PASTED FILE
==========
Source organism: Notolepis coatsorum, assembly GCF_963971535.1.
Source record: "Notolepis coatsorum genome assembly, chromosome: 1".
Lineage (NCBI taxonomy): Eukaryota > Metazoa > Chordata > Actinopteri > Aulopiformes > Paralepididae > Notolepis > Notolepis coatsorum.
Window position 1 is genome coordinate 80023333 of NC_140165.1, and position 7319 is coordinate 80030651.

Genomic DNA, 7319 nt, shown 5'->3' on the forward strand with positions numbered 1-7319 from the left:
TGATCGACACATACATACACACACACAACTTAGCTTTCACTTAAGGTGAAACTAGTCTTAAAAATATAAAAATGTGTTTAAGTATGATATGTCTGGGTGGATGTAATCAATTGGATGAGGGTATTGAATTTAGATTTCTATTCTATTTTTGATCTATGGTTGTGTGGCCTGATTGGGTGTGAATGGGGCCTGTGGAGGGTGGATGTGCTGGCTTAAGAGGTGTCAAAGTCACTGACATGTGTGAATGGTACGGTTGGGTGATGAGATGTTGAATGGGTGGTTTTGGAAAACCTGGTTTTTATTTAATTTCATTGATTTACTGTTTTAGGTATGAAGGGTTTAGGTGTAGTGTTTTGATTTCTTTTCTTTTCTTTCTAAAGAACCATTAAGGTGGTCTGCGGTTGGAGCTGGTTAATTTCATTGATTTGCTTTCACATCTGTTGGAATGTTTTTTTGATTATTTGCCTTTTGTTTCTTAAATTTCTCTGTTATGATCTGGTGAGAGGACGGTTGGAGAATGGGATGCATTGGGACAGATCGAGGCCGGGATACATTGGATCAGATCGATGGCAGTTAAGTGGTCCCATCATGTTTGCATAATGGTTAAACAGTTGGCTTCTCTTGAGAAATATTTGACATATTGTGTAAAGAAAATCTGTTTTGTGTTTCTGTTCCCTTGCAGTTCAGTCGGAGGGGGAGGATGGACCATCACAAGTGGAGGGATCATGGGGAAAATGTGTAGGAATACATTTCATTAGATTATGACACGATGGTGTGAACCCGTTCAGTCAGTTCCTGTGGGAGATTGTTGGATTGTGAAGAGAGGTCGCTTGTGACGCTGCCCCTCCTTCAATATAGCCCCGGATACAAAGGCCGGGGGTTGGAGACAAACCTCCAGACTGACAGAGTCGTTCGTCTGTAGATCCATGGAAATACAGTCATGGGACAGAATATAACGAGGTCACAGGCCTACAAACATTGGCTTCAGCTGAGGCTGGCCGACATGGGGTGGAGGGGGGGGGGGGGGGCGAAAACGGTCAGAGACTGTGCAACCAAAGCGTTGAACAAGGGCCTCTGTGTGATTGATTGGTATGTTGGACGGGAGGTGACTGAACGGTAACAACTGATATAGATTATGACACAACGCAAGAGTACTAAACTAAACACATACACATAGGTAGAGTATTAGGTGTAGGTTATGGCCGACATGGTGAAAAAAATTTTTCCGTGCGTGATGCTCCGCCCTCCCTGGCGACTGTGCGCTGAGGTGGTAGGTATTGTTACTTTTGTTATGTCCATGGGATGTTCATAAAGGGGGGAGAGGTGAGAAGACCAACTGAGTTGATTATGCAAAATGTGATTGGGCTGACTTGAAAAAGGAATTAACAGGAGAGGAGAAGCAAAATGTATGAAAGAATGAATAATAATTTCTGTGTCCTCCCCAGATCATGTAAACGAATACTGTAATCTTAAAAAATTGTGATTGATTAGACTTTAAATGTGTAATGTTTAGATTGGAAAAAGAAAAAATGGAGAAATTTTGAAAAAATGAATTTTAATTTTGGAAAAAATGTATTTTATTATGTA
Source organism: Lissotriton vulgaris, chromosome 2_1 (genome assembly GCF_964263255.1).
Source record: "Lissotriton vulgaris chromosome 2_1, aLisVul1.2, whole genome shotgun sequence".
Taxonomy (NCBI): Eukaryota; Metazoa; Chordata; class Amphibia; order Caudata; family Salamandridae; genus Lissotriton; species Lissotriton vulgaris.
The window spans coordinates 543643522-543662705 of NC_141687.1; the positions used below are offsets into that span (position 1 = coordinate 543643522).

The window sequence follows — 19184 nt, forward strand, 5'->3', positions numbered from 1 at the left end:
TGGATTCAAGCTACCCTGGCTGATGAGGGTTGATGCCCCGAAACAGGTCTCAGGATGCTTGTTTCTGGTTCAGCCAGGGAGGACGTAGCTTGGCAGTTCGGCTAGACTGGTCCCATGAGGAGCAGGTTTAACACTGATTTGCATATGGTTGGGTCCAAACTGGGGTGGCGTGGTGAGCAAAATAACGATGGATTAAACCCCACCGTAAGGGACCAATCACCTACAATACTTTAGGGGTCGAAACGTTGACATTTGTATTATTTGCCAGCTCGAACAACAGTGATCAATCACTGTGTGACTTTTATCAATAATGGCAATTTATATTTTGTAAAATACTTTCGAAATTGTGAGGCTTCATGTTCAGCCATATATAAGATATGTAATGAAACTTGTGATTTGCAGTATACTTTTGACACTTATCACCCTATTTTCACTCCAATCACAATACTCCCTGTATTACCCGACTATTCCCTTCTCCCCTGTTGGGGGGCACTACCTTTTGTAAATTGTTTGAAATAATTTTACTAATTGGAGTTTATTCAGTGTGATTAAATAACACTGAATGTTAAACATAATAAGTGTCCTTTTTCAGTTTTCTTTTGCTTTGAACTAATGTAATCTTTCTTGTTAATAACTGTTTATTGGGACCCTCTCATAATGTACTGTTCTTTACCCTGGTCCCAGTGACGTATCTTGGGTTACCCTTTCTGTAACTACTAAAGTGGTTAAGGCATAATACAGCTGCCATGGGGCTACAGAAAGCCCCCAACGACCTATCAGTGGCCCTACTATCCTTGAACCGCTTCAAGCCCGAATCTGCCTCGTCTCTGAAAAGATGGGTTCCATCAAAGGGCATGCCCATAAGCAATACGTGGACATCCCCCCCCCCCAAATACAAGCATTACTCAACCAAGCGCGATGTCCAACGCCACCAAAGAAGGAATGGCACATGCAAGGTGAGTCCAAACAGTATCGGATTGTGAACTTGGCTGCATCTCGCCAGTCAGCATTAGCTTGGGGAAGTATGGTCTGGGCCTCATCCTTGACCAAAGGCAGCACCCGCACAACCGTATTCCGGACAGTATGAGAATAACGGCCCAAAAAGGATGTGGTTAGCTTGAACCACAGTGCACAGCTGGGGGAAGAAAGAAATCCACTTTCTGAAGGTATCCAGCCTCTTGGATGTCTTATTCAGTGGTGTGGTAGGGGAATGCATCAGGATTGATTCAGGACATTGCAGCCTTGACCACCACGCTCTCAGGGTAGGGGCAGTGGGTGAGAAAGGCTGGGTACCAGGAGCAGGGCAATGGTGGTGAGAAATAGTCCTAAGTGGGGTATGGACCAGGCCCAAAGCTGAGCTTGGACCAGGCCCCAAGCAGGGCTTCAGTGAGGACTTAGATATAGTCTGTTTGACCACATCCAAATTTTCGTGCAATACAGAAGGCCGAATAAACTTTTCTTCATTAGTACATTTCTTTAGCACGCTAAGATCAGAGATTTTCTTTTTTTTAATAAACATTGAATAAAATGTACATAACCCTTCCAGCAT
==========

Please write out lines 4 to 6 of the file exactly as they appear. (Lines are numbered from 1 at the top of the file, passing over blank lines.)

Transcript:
Window position 1 is genome coordinate 80023333 of NC_140165.1, and position 7319 is coordinate 80030651.

Genomic DNA, 7319 nt, shown 5'->3' on the forward strand with positions numbered 1-7319 from the left:
TGATCGACACATACATACACACACACAACTTAGCTTTCACTTAAGGTGAAACTAGTCTTAAAAATATAAAAATGTGTTTAAGTATGATATGTCTGGGTGGATGTAATCAATTGGATGAGGGTATTGAATTTAGATTTCTATTCTATTTTTGATCTATGGTTGTGTGGCCTGATTGGGTGTGAATGGGGCCTGTGGAGGGTGGATGTGCTGGCTTAAGAGGTGTCAAAGTCACTGACATGTGTGAATGGTACGGTTGGGTGATGAGATGTTGAATGGGTGGTTTTGGAAAACCTGGTTTTTATTTAATTTCATTGATTTACTGTTTTAGGTATGAAGGGTTTAGGTGTAGTGTTTTGATTTCTTTTCTTTTCTTTCTAAAGAACCATTAAGGTGGTCTGCGGTTGGAGCTGGTTAATTTCATTGATTTGCTTTCACATCTGTTGGAATGTTTTTTTGATTATTTGCCTTTTGTTTCTTAAATTTCTCTGTTATGATCTGGTGAGAGGACGGTTGGAGAATGGGATGCATTGGGACAGATCGAGGCCGGGATACATTGGATCAGATCGATGGCAGTTAAGTGGTCCCATCATGTTTGCATAATGGTTAAACAGTTGGCTTCTCTTGAGAAATATTTGACATATTGTGTAAAGAAAATCTGTTTTGTGTTTCTGTTCCCTTGCAGTTCAGTCGGAGGGGGAGGATGGACCATCACAAGTGGAGGGATCATGGGGAAAATGTGTAGGAATACATTTCATTAGATTATGACACGATGGTGTGAACCCGTTCAGTCAGTTCCTGTGGGAGATTGTTGGATTGTGAAGAGAGGTCGCTTGTGACGCTGCCCCTCCTTCAATATAGCCCCGGATACAAAGGCCGGGGGTTGGAGACAAACCTCCAGACTGACAGAGTCGTTCGTCTGTAGATCCATGGAAATACAGTCATGGGACAGAATATAACGAGGTCACAGGCCTACAAACATTGGCTTCAGCTGAGGCTGGCCGACATGGGGTGGAGGGGGGGGGGGGGGGCGAAAACGGTCAGAGACTGTGCAACCAAAGCGTTGAACAAGGGCCTCTGTGTGATTGATTGGTATGTTGGACGGGAGGTGACTGAACGGTAACAACTGATATAGATTATGACACAACGCAAGAGTACTAAACTAAACACATACACATAGGTAGAGTATTAGGTGTAGGTTATGGCCGACATGGTGAAAAAAATTTTTCCGTGCGTGATGCTCCGCCCTCCCTGGCGACTGTGCGCTGAGGTGGTAGGTATTGTTACTTTTGTTATGTCCATGGGATGTTCATAAAGGGGGGAGAGGTGAGAAGACCAACTGAGTTGATTATGCAAAATGTGATTGGGCTGACTTGAAAAAGGAATTAACAGGAGAGGAGAAGCAAAATGTATGAAAGAATGAATAATAATTTCTGTGTCCTCCCCAGATCATGTAAACGAATACTGTAATCTTAAAAAATTGTGATTGATTAGACTTTAAATGTGTAATGTTTAGATTGGAAAAAGAAAAAATGGAGAAATTTTGAAAAAATGAATTTTAATTTTGGAAAAAATGTATTTTATTATGTA